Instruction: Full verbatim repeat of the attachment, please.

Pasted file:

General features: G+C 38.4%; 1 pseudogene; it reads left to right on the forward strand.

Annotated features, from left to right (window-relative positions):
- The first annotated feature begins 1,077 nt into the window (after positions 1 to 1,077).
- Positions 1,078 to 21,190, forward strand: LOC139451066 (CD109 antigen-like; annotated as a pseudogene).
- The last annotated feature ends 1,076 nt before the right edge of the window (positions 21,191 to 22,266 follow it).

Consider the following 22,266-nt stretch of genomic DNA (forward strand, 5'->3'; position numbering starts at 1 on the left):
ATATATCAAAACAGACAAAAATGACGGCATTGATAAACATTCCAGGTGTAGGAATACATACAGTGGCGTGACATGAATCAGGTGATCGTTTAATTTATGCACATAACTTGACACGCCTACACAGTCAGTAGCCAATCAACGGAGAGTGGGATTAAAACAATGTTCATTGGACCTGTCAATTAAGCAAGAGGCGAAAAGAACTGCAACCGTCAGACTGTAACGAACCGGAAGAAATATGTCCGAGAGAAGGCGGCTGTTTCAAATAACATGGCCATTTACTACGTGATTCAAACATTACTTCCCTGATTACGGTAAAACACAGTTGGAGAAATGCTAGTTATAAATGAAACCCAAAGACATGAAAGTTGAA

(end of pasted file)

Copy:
General features: G+C 38.4%; 1 pseudogene; it reads left to right on the forward strand.

Annotated features, from left to right (window-relative positions):
- The first annotated feature begins 1,077 nt into the window (after positions 1 to 1,077).
- Positions 1,078 to 21,190, forward strand: LOC139451066 (CD109 antigen-like; annotated as a pseudogene).
- The last annotated feature ends 1,076 nt before the right edge of the window (positions 21,191 to 22,266 follow it).

Consider the following 22,266-nt stretch of genomic DNA (forward strand, 5'->3'; position numbering starts at 1 on the left):
ATATATCAAAACAGACAAAAATGACGGCATTGATAAACATTCCAGGTGTAGGAATACATACAGTGGCGTGACATGAATCAGGTGATCGTTTAATTTATGCACATAACTTGACACGCCTACACAGTCAGTAGCCAATCAACGGAGAGTGGGATTAAAACAATGTTCATTGGACCTGTCAATTAAGCAAGAGGCGAAAAGAACTGCAACCGTCAGACTGTAACGAACCGGAAGAAATATGTCCGAGAGAAGGCGGCTGTTTCAAATAACATGGCCATTTACTACGTGATTCAAACATTACTTCCCTGATTACGGTAAAACACAGTTGGAGAAATGCTAGTTATAAATGAAACCCAAAGACATGAAAGTTGAA